Because of its traditional centrality in the data center, the network has been the leverage point. As a result, networks have always been an obvious place to put things such as configuration state. Today, because the semantics are very rich at the edge, the leverage point has moved to the server. Traditional information discovery requiring snooping, learning, and other ad hoc efforts is no longer required, and state information is more easily and directly accessible. The challenge for networking vendors is to define their point of presence at the edge. They need to show what they are doing on the last-hop switch and how they participate in the value chain.

    Some network vendors are providing products under the banner of network virtualization that provide a virtual implementation of their physical devices in an effort to preserve a customer's existing investments in legacy infrastructure. Preserving the status quo, however, may prove restrictive in taking advantage of future, more efficient, and more functional network virtualization architectures.

    To address the transition of network infrastructure services and avoid being locked into a vertically integrated stack, people who want the dynamics and cost structure of the cloud should do one of the following:

  • Wait a little while for better standards before investing in network virtualization. Owners of existing network infrastructure need not worry about the hardware they already have in place. Chances are it provides adequate support for anything they will want to do near term. Future hardware purchases will be driven by a need for more bandwidth and/or less latency and not because some virtualization functions are required.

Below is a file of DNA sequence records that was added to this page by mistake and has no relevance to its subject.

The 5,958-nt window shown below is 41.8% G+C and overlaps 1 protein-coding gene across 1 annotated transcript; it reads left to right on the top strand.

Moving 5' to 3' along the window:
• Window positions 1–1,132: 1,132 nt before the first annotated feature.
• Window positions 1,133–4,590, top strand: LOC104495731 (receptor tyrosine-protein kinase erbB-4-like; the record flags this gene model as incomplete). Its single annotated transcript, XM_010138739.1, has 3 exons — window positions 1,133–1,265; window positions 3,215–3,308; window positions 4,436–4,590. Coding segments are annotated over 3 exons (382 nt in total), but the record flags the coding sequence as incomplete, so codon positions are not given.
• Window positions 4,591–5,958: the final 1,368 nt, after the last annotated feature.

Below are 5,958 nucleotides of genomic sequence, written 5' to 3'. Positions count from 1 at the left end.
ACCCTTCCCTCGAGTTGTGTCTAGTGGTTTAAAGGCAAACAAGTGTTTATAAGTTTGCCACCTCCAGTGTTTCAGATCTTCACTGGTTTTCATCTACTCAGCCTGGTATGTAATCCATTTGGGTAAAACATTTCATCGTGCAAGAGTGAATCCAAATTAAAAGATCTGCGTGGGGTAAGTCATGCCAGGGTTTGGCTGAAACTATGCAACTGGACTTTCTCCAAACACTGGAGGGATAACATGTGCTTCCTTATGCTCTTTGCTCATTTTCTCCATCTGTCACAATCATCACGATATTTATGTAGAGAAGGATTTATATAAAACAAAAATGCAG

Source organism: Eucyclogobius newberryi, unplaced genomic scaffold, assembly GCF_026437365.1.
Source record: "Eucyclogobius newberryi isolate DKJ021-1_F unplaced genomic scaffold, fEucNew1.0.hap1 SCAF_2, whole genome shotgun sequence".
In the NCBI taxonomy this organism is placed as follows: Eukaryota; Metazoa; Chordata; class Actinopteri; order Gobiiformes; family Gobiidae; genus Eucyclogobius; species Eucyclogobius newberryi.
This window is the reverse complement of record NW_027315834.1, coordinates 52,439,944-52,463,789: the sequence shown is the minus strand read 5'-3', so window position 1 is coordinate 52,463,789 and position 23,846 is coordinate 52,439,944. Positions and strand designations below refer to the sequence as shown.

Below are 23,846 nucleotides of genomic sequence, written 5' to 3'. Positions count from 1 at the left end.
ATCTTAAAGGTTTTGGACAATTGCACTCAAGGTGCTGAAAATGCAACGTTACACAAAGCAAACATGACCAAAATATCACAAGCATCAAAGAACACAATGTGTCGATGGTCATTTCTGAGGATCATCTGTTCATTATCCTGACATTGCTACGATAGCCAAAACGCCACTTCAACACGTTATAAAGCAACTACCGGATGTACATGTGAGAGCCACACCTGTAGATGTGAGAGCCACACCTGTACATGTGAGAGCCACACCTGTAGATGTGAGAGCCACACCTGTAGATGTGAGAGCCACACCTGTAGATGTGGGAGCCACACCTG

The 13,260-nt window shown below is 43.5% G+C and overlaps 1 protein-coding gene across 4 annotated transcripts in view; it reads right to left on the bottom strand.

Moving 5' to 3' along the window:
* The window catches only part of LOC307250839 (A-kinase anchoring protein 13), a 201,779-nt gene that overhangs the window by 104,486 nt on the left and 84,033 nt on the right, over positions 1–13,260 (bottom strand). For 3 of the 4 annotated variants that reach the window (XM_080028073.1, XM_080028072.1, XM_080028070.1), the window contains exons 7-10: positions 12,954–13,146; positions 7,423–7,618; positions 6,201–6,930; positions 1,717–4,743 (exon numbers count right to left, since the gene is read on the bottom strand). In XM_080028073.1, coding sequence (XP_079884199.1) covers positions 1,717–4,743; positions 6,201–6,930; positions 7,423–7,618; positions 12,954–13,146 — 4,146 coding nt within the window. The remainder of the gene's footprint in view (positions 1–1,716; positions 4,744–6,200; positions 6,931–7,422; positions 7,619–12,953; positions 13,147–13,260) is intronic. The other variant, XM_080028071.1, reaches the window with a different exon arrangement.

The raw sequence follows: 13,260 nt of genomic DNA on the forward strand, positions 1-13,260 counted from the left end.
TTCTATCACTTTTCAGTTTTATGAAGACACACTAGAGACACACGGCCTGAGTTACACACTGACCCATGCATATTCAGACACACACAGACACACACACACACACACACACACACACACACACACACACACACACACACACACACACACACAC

• Invest today in scale-out commodity networking and make the cloud architecture look like Amazon, Rackspace, or Eucalyptus.
  • In making any investment, you should minimize location-dependent constraints. You should not be restricted, however, from taking advantage of opportunities that serendipitous locality affords (such as row/rack performance opportunities).

    The competition has begun over who will control the network edge inside the server: server, networking, or virtualization vendors. The network edge has disappeared from a dedicated physical networking device and is clearly going inside the server. A server-based architecture will eventually emerge, providing network management edge control that will have an API for edge functionality, as well as an enforcement point. There is debate about how large a role will be played by NICs (network interface cards), I/O virtualization, virtual bridges, etc.

    Those who will be left out in the cold during this transition are the folks in IT who have built their careers tuning routers and switches. As the edge moves to the server, where enforcement is significantly improved, new interfaces will emerge. It will not be a world of discover, learn, and snoop, but rather one of know and cause.

    People managing servers are not qualified to lead on this change in network services because they don't understand the concept of a single shared network and don't have a clue about networking. Network engineers still have opportunities to add value in a new server-centric virtualized world.

    Even though you may structure services to reside at the edge and be VM based, you need a strategy for taking a top-level inclusive view of independent edge-based events. This is especially critical in areas such as security, where you want a global view of a multipoint attack that is below individual thresholds. Top-level correlation will be required to recognize that an attack is taking place.

    Although practitioners would like end-to-end virtualization available for service deployment, today server and network virtualization is done in isolation. Given the requirements that overhead virtualization places on application service delivery for a wide variety of SLAs (service-level agreements), whether or not to use virtualization in existing service-delivery architectures is a difficult decision.
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    Originally published in Queue vol. 8, no. 7